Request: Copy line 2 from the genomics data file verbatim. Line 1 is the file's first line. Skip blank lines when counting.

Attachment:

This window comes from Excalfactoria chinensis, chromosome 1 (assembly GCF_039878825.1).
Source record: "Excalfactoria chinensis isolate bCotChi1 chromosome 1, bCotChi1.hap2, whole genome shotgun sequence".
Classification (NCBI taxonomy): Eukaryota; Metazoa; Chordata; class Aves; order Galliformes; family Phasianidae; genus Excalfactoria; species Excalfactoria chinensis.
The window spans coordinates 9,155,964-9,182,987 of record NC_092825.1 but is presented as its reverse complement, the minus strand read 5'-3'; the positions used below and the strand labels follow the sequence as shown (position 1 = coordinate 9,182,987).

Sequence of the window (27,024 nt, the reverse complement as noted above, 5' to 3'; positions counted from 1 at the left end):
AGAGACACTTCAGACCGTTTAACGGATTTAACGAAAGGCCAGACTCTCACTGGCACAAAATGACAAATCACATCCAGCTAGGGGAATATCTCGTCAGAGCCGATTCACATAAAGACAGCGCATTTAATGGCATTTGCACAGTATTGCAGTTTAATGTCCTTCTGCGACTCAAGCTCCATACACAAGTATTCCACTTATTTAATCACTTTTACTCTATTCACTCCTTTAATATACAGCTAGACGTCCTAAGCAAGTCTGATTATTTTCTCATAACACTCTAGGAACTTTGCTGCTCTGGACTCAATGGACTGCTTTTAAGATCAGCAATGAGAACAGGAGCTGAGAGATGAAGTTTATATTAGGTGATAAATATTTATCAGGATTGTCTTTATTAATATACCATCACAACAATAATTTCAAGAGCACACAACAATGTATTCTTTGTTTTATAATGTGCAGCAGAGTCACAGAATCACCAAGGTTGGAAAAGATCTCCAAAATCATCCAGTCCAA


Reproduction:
Source record: "Excalfactoria chinensis isolate bCotChi1 chromosome 1, bCotChi1.hap2, whole genome shotgun sequence".